Skip to main content

1.    Who is Thomas Lubanga? What crimes is he charged with?

Thomas Lubanga is the first person to be tried by the International Criminal Court (ICC). He was the president of the Union of Congolese Patriots (UPC), a militia group purporting to further the interests of the Hema ethnic group in the Ituri region of northeastern Democratic Republic of Congo (DRC). The UPC has been implicated in many serious human rights abuses including ethnic massacres, torture and rape. Lubanga is being prosecuted for the war crimes of enlisting and conscripting children under the age of 15 years as soldiers and using them to actively participate in hostilities in 2002-2003. The trial began before Trial Chamber I of the ICC in January 2009.

2.   Why have the judges ordered Lubanga's release?

On July 15, 2010, Trial Chamber 1 heard submissions as to whether or not to keep Lubanga in detention after it had decided to stay the proceedings against him (see below question 3). Lubanga has been in preventive detention for four years. At the end of the hearing, Trial Chamber I ordered that Lubanga be released. However, this decision is not going to be executed immediately. Indeed, the prosecutor has five days to ask the Appeals Chamber to suspend the decision to release Lubanga while it is considering the appeal in relation to the stay of proceedings.

The same issue also arose in 2008, when the chamber stayed the proceedings due to the prosecution's failure to disclose exculpatory evidence (see below question 10). Although the trial chamber had initially ordered that Lubanga be released, the Appeals Chamber had then reversed this decision, indicating that a stay of proceedings subjected to conditions did not necessarily warrant the release of the accused and that other relevant factors, such as the risk that he flee or threaten witnesses should also be taken into consideration.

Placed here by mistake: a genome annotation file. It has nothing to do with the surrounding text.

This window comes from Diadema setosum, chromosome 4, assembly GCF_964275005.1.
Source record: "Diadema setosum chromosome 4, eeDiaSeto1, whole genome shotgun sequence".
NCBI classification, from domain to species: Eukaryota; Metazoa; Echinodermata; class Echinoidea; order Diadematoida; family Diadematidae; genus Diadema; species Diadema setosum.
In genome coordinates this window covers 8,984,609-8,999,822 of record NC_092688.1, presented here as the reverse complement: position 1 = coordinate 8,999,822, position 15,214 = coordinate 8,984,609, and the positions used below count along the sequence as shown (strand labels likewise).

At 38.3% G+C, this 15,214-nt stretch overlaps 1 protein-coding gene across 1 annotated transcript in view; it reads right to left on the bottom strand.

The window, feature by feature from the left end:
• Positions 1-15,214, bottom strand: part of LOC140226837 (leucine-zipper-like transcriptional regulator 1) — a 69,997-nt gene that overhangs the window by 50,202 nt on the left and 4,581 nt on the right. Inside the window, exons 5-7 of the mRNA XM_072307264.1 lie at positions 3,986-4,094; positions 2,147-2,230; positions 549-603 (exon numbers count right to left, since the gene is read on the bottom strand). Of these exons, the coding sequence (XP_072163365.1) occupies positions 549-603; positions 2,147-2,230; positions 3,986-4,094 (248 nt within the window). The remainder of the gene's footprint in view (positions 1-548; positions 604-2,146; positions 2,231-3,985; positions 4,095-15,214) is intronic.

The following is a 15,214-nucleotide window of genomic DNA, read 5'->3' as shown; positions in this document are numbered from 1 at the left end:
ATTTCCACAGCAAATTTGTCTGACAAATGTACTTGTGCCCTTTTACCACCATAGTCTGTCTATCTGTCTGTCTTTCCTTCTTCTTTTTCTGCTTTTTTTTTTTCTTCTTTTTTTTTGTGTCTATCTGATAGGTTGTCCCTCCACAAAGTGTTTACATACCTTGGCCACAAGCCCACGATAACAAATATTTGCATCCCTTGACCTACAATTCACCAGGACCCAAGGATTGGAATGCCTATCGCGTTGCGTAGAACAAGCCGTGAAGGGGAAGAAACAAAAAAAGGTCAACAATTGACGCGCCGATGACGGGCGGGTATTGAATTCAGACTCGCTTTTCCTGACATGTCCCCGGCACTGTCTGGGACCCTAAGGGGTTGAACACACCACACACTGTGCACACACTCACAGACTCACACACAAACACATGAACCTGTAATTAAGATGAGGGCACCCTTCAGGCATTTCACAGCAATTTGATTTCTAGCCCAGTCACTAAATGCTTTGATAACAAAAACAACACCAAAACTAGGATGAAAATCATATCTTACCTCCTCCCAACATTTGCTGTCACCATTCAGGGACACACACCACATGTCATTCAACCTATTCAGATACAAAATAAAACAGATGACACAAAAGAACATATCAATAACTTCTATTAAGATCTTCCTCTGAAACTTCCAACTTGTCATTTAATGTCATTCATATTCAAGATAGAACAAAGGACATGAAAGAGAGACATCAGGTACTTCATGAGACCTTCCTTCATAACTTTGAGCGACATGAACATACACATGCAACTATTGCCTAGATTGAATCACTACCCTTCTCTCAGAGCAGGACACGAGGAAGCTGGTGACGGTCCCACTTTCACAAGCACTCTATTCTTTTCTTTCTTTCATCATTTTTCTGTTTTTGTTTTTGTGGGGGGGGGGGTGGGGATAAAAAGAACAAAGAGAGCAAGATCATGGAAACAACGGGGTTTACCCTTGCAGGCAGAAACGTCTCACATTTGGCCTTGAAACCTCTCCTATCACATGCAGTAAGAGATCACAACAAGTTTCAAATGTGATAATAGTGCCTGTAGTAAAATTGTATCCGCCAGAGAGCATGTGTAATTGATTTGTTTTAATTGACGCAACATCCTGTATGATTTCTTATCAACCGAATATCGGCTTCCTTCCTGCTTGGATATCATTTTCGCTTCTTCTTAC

Thus, a stay of proceedings does not automatically mean that the accused will be released.

3.     Why is the Lubanga trial stayed?

On July 8, 2010, the three judges of Trial Chamber I unanimously decided to "stay" the proceedings against Lubanga - meaning that in all respects, the trial has been halted - due to the failure of the prosecutor to comply with the chamber's order that he reveal the identity of one of his intermediaries to Lubanga and his defense team. In this context, intermediaries are persons who provide assistance to the Office of the Prosecutor with discrete aspects of its investigations, including by identifying leads or witnesses. The judges found that without at least a limited disclosure to the Lubanga defense team of the intermediary's identity and in light of the prosecution's failure to comply with its orders, a fair trial is not possible under the current circumstances. The Office of the Prosecutor has appealed the decision to stay the proceedings.

4.   What led to the decision to stay the trial?